Crossroads: Conversations about
Race, Gender & Disability

By Rasheera Dopson

Rasheera Dopson

Rasheera Dopson is a master of Public Health student at Morehouse School of Medicine. Her areas of concentration include Health Policy along with research in behavioral and social sciences in the area of Race, Gender, and Disability.


During her first year as an MPH student, Rasheera served as a graduate research assistant for the National Center of Primary Care at Morehouse School of Medicine in which she helped to conduct qualitative survey’s on Telehealth and the impact of COVID-19. She also served as a legislative liaison during the 2021 legislative session with state senator Kim Jackson– in which she assisted in conducting research in support of bills relating to criminal justice reform. Rasheera also obtained her undergraduate degree in English literature in which she has wilded her skills of communication in areas of administration and policy.

Blogs by Rasheera Dopson

Disability Equity: creating a more inclusive healthcare system and Public Health framework.

Disability it is one of those topics that fall within the intersection of health and social sciences. How the disability community is structured, supported, and even developed depends holistically on the delicate balance of medical intervention and societal inclusion.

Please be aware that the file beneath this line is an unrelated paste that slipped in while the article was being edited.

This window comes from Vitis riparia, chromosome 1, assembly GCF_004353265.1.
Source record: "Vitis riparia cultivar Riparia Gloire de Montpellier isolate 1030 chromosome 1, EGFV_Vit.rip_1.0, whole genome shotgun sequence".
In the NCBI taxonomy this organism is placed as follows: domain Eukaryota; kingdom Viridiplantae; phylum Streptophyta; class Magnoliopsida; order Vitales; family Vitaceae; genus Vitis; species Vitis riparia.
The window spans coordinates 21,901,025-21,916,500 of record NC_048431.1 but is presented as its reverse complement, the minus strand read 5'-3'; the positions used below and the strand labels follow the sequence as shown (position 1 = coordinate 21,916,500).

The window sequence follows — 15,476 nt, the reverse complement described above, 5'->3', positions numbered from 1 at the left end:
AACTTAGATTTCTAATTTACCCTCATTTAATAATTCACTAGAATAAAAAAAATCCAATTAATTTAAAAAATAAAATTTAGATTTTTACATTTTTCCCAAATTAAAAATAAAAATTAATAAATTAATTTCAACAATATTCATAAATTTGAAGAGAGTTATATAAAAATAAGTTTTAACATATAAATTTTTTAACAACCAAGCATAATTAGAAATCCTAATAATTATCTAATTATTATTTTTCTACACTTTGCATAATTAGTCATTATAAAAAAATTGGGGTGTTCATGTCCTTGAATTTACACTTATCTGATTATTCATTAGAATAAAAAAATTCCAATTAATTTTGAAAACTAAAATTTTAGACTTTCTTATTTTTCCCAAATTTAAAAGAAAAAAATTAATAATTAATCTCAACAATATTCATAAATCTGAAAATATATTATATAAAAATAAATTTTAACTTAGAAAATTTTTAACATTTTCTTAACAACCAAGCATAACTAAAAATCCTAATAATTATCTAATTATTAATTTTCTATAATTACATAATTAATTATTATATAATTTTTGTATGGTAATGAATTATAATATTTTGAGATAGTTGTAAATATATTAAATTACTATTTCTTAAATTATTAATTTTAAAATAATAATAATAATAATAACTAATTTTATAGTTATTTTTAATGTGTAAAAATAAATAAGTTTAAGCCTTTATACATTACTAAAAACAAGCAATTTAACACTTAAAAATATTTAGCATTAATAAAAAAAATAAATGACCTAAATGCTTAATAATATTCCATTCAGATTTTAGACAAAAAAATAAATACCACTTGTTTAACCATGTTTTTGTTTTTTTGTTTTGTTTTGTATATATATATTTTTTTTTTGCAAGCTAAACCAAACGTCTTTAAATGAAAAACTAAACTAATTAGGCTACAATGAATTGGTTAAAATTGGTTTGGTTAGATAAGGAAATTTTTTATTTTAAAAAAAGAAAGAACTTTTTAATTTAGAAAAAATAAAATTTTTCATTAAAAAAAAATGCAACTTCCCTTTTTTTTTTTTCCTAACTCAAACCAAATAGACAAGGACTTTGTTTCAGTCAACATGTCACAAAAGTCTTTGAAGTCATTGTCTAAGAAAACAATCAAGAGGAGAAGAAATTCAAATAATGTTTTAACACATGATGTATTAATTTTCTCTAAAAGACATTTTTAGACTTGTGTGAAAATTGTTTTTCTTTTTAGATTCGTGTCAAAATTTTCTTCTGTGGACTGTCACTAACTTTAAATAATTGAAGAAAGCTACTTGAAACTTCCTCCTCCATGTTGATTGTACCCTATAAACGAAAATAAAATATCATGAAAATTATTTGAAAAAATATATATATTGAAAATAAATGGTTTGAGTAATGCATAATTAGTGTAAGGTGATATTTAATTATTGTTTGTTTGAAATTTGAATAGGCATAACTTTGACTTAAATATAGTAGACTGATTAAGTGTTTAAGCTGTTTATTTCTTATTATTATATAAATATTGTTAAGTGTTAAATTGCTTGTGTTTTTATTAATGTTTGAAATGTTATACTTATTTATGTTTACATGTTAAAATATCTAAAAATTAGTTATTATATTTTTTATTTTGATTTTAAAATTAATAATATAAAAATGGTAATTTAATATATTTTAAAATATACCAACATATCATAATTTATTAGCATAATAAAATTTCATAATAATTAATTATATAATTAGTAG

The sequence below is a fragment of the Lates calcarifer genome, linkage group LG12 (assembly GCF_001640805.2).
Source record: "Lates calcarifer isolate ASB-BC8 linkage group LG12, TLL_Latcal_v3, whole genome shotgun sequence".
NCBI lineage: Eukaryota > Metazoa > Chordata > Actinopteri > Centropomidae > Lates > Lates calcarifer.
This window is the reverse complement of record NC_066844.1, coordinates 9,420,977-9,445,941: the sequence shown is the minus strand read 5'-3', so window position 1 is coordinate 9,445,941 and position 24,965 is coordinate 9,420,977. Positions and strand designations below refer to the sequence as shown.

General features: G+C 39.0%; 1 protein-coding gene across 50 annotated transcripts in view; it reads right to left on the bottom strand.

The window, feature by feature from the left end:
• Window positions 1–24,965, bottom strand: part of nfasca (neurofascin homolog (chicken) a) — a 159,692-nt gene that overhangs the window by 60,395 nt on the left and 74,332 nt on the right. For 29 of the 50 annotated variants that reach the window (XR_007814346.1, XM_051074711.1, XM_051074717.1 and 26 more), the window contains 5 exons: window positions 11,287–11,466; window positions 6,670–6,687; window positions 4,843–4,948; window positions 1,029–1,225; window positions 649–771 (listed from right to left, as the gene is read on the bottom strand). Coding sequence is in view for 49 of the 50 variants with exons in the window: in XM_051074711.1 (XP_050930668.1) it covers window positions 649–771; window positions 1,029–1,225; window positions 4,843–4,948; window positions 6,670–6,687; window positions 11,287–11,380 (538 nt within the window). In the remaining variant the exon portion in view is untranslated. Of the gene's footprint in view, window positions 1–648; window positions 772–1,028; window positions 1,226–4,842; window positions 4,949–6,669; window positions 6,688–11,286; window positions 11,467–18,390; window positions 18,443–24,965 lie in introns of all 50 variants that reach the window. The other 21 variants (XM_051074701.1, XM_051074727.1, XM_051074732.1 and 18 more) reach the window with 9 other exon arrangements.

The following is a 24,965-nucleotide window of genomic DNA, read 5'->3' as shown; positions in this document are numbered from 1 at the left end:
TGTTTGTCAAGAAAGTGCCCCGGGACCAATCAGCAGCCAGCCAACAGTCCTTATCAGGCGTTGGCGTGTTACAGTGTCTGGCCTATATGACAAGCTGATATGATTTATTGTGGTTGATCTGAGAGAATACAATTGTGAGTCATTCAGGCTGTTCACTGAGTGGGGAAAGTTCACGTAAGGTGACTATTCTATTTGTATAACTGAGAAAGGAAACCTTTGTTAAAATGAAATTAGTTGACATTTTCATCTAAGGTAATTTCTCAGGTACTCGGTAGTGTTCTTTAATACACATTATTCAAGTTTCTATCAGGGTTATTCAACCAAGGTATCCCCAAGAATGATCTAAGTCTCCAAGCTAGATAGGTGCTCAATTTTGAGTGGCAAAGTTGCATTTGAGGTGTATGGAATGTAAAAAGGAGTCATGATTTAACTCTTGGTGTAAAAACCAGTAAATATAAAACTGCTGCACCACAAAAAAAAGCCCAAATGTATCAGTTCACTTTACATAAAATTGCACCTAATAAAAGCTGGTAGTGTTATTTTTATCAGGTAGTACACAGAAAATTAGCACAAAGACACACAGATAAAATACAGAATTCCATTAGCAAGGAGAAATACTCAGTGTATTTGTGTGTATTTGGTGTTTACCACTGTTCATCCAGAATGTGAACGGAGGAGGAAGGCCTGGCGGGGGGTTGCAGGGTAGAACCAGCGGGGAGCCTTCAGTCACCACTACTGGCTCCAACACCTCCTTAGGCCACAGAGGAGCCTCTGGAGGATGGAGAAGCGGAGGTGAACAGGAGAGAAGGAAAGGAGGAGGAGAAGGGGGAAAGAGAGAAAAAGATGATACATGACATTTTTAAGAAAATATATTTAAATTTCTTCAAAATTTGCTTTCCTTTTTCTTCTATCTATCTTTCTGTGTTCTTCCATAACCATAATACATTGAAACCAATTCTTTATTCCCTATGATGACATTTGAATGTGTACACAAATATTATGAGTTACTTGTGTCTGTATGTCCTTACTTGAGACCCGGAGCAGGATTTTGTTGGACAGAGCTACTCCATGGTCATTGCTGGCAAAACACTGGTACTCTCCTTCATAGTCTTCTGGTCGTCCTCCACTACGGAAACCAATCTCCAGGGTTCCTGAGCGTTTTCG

Rasheera Dopson discusses the Age of Health Equity

At the intersection of health justice lies the answer of equity. Equity burdens us all with the task of foreseeable change. Equity is focused less on the performative act and concentrates more on application.

Rahseer Dopson interviews Daniel E. Dawes, JD of Moorhouse about health equity and health reform.

To eliminate present-day inequities, we have to first acknowledge the decision-making power behind our healthcare system.

A Year’s Scope of Black Lives Matter Part 2: Health inequities between black men and women

Studies have shown that even though the Tuskegee study took place decades ago—the mistrust primarily among black men has become a barrier to accessing health services.

In the 21st century progression and health equity are assumed to be a given, yet the health of Black men has yet to improve.

Rasheera Dopson

Rasheera Dopson is a Master of Public Health student at Morehouse School of Medicine.

Rasheera Dopson explains that when looking at health equity, it is important to give people what they need when they need it in the amount they need it in, so that they can achieve optimal health.

Rasheera Dopson explains the importance of acknowledging the need for intersectional work and study is imperative in understanding how population groups can overlap and how that overlap can have just as much of an influence on one’s health outcome as their sole identity status.

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